Chris Pinckney: A Story of Grit & Determination

Mr. Chris Pinckney pictured with wife Beatrice, granddaughter Megan, and great-grandson Teagan.

February 22, 2023 | Local Spotlight

Mr. Chris Pinckney could be described as a “usual suspect” at the Charleston Municipal Golf Course. In fact, Charleston City Paper wrote an article on the subject in 2021 to celebrate renovations to the beloved course. In that article, we learned that Mr. Pinckney has been playing the Muni’s citywide amateur golf tournament since 1962. He even won the city title in ’79 and ’83. The now 79 year-old James Island native still plays the course two or three times a week, a freedom that he hasn’t always enjoyed.

As a youth (13 or 14) in the late 50s, Mr. Pinckney worked as a caddy for the Muni. He wasn’t allowed to play the course until 1961, when it became the first in South Carolina (public or private) to successfully integrate.

As an organization that exists to promote access to golf and all the intrinsic and extrinsic opportunities that go along with it, we found ourselves wondering… How does a young man without course access learn to play (and learn to play extremely well)?

We decided to give Mr. Pinckney a call to find out.

Mr. Pinckney told us that he was one of the first black golfers to play the Muni in 1961. He was 17 or 18 at the time and had already learned a great deal about the game as a caddy and from his older brother, Irvin Pinckney. The Pinckney family lived on a plot of land off Riverland Dr that had been purchased by Chris and Irvin’s grandfather. Irvin made a few golf holes on the property, and Chris recalls school friends stopping by to play. The boys also sharpened their game at the Little Rock Club on Grimball Road, a homemade 6-hole course designed by Richard “Lunk” Smalls in the 1950s. That course and military bases would have been the only facilities open to black golfers in South Carolina prior to integration of the Muni. Mr. Pinckney would eventually gain access to base courses when he went to work as a welder and machinist, first for the Naval shipyard and then the Air Force Base.

Competitive Play Inspires Port City Golf Club

Fast forward to 1961. Mr. Pinckney is an adept golfer with ambitions of competitive play, but tournament entry presented yet another stumbling block. “[In the 60s] these guys could play the course, but they couldn’t get a handicap because our course isn’t a club…” says Marshall Ormand, Charleston Municipal Golf Course Manager. “That’s why they [Mr. Pinckney, Johnny Middleton, and a few others] started the Port City Club. When that didn’t work, they started the Port City Classic Golf Tournament. It’s an incredible story.”

“Golf has been really, really good to me. It keeps my mind sharp… And the Muni has been good to me. It’s allowed me to qualify for tournaments all over.”

– Chris Pinckney

Mr. Pinckney has competed in a variety of public links tournaments. He’s traveled to Florida, Maine, Arizona, and Hawaii to play. In Phoenix, he finished 4th in the nation.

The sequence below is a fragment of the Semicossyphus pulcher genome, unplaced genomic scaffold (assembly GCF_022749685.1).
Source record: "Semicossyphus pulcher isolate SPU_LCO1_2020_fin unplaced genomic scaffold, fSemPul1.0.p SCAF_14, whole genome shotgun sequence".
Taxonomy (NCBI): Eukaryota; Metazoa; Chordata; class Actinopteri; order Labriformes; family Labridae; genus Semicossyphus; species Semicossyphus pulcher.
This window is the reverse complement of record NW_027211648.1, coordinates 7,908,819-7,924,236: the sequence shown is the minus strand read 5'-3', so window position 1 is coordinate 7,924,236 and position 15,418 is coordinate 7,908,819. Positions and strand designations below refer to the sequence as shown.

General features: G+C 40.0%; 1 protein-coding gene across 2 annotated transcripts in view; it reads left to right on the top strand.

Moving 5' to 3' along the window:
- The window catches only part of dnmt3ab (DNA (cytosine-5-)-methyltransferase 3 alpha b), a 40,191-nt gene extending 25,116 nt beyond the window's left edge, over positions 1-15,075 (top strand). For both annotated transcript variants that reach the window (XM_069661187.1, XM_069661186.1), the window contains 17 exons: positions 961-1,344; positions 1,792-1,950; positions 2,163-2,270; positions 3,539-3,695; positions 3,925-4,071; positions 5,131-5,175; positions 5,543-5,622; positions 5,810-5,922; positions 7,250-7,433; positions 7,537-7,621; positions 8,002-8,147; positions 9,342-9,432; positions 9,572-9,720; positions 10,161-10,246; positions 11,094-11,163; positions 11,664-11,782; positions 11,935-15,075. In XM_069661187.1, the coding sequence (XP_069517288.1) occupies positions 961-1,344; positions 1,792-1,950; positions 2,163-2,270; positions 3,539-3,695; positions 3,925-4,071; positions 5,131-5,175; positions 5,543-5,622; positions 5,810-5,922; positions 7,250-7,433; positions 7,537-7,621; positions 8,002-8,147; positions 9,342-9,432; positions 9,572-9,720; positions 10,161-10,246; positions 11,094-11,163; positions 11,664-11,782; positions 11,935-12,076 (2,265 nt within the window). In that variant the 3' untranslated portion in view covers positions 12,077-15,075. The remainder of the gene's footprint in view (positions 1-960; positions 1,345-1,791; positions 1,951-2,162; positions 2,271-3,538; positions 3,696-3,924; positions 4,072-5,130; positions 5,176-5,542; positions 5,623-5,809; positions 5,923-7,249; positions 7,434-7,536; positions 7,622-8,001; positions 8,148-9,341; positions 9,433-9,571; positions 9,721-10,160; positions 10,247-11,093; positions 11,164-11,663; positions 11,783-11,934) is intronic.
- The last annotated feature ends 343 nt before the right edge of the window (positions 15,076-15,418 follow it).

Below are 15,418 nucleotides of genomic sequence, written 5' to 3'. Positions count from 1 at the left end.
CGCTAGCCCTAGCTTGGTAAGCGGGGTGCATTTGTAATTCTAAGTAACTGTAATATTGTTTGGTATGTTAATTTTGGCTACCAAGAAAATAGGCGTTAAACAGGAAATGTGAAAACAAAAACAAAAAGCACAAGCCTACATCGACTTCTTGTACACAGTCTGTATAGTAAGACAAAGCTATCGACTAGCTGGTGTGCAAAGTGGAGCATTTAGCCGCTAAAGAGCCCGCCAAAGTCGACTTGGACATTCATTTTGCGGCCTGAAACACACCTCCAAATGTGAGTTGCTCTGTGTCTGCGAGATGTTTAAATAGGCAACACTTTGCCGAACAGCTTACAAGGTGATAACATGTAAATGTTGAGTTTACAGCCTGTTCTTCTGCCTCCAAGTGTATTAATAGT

Mr. Pinckney’s bride, Beatrice, accompanied him to tournaments in Florida and Hawaii. She has fond memories of annual trips to North Carolina where the couple made lifelong friends… “Golf opens doors… You meet a lot of nice people on the golf course,” she says.

Golf seems to be keeping Mr. Pinckney young, a good thing now that he has grandchildren and one great grand to enjoy. He looks forward to teaching his great grandson to play one day, and Mr. Pinckney’s granddaughter, Megan Pinckney Rutherford (who also happens to be Miss South Carolina USA 2013) is eager for her son to carry on her grandfather’s legacy…

“His is a story of grit and determination and deserves telling. Can you imagine loving something so much, and being told that you can’t be a part of it because of the color of your skin, but then going on to be successful at it anyways? Growing up we all knew how much the sport meant to him; he spent most of his free time on the golf course… but it wasn’t until I was older that I could understand why. He had been denied access to that course so, in a way, it was like he was making up for lost time.”

– Megan Pinckney Rutherford

Mr. Pinckney Meets Our Game Changers

Earlier this month, Mr. Pinckney, Mrs. Pinckney, and Megan met our Game Changers at Topgolf. We talked about what it means to persevere, and the kids asked Mr. Pinckney about tournaments, traveling, and his shoe size (for the record, he wears a 12). We also discovered that Mr. and Mrs. Pinckney attended Gretchen Meggett High School where they were taught by Coach Johnson’s grandmother.

Mr. Pinckney can still drive a ball over 200 yards, and the kids were eager to watch.

When asked if he had any advice for young golfers, Mr. Pinckney said, “You just got to get out there and do it.”

We hope our young people will take that advice to heart—on and off the golf course. When life is hard, when others doubt, when a system is unfair… We hope they will remember Mr. Pinckney, who, despite incredible odds, became one of Charleston’s greatest golfers.